To the editor:
I am writing in regards to the situation with the Hendricks (ISD 402) and Ivanhoe (ISD 403) school districts.
First and foremost, you are probably wondering why I have introduced legislation to dissolve the Hendricks school district. Please know that I have not made this decision haphazardly. It has come through careful deliberation and ultimately out of concern for what is in the best interests of the students of Lincoln County. I am responsible for drafting this bill. It was not brought to me by any party, entity, or interest group.
The Hendricks (ISD 402) and Ivanhoe (ISD 403) school districts had been in a long-standing academic pairing program that recently came to an end. The reason for the dissolution is not my major concern, however, the ramifications from it are. Namely, the loss of sparsity revenue (funding to pay for the added costs of operating geographically isolated small schools) eligible to those students, the implications related to interstate reciprocity agreements, and the questionable status and the legality of the online high school established by Hendricks (ISD 402).
First, the sparsity revenue previously eligible to all students in Hendricks (ISD 402) and Ivanhoe (ISD 403) ceased to exist when Hendricks (ISD 402) opened their own high school (albeit an online one). Because the Hendricks (ISD 402) high school is within seventeen miles of the former site of Lincoln High School and the current site of the Ivanhoe (ISD 403) K-12 school, that sparsity revenue is no longer eligible to either Hendricks (ISD 402) or Ivanhoe (ISD 403). It is off the table. Ivanhoe's loss is not Hendricks' gain; it is a net loss to both. Losing this funding makes absolutely no sense.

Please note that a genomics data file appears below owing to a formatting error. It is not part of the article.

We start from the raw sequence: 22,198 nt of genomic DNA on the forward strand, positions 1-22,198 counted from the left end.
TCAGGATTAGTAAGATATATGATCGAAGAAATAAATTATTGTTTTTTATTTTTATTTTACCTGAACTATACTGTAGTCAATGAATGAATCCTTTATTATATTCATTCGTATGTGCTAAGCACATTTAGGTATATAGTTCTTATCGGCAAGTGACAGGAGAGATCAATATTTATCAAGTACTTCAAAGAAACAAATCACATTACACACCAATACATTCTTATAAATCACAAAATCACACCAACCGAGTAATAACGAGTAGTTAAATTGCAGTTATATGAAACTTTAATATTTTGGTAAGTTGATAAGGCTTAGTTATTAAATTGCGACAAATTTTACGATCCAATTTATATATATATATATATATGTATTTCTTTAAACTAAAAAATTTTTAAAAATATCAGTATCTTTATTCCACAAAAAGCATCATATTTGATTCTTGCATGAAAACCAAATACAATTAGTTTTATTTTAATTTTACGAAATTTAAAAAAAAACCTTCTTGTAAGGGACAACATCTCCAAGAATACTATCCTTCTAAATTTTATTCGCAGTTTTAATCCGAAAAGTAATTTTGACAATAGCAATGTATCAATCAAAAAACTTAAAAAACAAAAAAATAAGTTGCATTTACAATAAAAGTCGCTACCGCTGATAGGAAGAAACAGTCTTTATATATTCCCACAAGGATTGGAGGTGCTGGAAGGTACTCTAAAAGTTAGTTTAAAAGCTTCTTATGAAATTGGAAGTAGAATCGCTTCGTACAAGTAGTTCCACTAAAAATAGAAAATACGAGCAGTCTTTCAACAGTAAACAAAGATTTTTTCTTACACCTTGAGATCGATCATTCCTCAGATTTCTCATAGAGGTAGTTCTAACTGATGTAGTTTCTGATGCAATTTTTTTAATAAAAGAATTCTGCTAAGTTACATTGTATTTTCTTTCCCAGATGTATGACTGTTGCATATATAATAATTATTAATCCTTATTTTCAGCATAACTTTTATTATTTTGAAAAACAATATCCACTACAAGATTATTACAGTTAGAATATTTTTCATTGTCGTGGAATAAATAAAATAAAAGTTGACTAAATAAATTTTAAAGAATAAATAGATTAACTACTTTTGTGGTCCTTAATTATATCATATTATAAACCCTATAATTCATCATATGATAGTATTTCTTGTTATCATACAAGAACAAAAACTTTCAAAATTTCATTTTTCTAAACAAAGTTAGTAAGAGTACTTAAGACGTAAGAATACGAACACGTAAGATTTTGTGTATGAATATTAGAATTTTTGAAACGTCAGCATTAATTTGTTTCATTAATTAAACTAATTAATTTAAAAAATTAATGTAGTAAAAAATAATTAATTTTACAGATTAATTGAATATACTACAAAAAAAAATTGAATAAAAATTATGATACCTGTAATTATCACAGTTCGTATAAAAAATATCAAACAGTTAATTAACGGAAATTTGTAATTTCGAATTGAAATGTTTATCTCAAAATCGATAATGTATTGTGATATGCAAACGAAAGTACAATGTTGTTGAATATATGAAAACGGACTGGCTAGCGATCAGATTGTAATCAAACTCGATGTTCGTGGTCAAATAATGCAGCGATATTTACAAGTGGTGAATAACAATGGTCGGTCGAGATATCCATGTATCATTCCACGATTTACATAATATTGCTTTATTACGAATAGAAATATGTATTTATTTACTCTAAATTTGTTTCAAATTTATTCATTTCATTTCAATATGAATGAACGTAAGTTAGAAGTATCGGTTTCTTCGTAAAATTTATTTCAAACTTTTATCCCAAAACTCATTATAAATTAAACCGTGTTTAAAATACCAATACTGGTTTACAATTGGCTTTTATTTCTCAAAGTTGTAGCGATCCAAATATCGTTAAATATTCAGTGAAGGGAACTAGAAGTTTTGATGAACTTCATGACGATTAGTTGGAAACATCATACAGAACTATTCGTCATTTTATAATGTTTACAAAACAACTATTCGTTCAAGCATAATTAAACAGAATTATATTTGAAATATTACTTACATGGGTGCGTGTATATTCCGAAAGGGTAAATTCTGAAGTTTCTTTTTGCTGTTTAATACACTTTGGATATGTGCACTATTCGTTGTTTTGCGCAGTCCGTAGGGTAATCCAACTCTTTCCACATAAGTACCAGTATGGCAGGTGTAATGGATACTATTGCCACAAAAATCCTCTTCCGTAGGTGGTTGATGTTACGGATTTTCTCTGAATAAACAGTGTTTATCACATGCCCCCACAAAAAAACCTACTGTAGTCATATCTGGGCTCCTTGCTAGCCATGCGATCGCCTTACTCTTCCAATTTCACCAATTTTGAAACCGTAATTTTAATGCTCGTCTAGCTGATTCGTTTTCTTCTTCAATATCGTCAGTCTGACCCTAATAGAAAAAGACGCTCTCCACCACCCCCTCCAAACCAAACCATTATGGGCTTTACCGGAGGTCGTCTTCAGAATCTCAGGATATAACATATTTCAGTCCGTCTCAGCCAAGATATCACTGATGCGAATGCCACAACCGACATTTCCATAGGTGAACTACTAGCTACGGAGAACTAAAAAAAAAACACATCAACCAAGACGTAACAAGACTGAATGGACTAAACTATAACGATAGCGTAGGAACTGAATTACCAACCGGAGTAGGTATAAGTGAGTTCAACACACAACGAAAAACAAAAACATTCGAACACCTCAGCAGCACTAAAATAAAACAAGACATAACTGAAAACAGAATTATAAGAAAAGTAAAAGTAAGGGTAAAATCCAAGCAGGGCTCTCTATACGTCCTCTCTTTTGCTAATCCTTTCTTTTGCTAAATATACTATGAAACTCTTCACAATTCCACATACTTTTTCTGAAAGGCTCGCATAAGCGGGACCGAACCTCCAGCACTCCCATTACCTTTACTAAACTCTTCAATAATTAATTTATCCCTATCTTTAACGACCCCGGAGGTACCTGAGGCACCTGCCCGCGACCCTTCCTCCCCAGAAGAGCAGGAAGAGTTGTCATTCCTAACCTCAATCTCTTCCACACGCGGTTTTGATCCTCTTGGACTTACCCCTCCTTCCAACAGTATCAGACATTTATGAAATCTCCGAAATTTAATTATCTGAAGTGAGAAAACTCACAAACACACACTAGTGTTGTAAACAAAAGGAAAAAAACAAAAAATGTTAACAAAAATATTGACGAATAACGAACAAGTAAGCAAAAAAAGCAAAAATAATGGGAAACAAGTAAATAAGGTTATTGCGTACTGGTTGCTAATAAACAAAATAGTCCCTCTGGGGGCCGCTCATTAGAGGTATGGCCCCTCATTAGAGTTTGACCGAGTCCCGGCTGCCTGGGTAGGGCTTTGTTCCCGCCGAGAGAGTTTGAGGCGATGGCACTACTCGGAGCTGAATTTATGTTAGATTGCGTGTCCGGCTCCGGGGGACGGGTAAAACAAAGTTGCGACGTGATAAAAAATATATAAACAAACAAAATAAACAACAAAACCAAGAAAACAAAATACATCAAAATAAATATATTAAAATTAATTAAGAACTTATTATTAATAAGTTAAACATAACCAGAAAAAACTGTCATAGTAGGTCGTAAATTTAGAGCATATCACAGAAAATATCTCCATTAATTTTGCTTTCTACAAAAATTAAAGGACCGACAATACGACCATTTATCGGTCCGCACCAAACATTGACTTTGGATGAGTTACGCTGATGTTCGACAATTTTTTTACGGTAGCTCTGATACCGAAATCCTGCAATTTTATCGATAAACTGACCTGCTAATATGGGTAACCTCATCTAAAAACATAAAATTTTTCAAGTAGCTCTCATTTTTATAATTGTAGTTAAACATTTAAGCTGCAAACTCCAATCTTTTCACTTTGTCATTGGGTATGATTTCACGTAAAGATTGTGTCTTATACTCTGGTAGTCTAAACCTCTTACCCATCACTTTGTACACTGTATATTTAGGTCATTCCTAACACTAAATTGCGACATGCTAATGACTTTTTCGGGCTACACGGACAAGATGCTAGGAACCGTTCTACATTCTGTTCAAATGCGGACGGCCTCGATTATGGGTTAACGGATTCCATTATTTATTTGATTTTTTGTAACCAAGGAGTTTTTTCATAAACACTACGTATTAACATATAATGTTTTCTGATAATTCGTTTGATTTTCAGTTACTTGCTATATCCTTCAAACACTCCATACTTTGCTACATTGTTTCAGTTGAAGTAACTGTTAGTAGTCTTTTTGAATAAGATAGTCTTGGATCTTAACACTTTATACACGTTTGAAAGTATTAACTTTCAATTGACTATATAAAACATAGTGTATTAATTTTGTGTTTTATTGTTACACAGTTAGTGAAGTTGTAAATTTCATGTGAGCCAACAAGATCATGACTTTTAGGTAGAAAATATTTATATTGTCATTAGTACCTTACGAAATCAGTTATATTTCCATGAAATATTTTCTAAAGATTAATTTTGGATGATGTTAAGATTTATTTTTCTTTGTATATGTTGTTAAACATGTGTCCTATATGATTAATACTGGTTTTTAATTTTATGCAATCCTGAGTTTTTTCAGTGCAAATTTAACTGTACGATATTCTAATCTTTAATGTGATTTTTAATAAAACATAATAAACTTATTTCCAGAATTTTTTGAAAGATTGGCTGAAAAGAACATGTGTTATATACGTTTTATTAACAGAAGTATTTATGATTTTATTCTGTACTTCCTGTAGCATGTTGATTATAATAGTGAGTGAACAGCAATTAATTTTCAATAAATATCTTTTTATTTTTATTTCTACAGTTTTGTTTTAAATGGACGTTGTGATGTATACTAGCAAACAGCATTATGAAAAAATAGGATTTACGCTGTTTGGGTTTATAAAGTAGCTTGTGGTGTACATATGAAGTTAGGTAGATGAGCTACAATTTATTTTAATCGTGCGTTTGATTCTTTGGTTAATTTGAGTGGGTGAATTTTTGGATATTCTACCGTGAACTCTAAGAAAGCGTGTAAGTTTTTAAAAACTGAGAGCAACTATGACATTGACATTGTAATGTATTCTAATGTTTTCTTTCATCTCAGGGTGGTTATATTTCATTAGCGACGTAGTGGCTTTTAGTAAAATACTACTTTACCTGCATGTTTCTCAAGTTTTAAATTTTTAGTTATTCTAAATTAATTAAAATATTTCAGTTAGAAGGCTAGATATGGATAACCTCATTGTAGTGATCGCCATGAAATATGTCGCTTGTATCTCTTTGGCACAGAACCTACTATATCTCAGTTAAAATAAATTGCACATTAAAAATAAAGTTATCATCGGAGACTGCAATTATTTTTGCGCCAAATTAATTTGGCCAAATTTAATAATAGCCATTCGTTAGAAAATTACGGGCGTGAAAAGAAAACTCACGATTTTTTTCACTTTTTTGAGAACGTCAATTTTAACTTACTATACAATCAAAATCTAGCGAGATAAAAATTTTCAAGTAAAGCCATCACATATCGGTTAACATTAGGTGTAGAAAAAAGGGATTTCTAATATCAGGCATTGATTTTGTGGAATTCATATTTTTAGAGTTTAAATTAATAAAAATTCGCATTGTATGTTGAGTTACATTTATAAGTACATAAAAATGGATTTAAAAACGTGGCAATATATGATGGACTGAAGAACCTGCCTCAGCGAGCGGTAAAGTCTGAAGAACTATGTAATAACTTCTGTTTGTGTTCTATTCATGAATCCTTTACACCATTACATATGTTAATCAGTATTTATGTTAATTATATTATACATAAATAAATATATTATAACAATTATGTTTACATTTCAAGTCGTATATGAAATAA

Secondly, the dissolution of the academic pairing agreement between Hendricks (ISD 402) and Ivanhoe (ISD 403) has implications related to interstate reciprocity agreements. Ivanhoe (ISD 403) may not be able to receive reciprocity payments from South Dakota students who enroll in the Ivanhoe (ISD 403) school district. Once again, this is not additional money that Hendricks (ISD 402) receives; but it is money that Ivanhoe (ISD 403) loses. It means lower total dollars accessible by all students in the community.
Thirdly, serious questions have been raised about whether or not the Hendricks (ISD 402) online high school constitutes a qualified high school education. Serious concerns exist about whether or not required hours of study are being met, the ability to garner enough credits to earn a Minnesota high school graduation diploma, and ultimately, if the students are being honestly prepared for post-secondary education and civic life after high school.
Finally, operating two K-12 public schools in this close proximity forces valuable resources to be expended in duplicative ways. Is it fiscally prudent for the State of Minnesota to continue to spend incredibly limited education resources in this manner? Is it fiscally prudent for the community as a whole? We need to ensure that any arrangement between Hendricks (ISD 402) and Ivanhoe (ISD 403) leads to the greatest amount of resources actually going into the classroom and not being wasted.
It is my hope that Hendricks (ISD 402) and Ivanhoe (ISD 403) will be able to enter into a mutually beneficial arrangement (like the one that previously existed) that brings the maximum amount of resources to the students. That said, if current management stands in the way of this cooperative effort, then it is dependent upon the school boards to either assert that management cooperate or find new management or a new way of operating.
This situation needs to be resolved. I request that all sides work together to find a mutually agreeable solution. I authored this bill to start a discussion and that is happening.
I am available to help and prefer not to advance my bill to dissolve the Hendricks (ISD 402) school district unless all other options have been exhausted.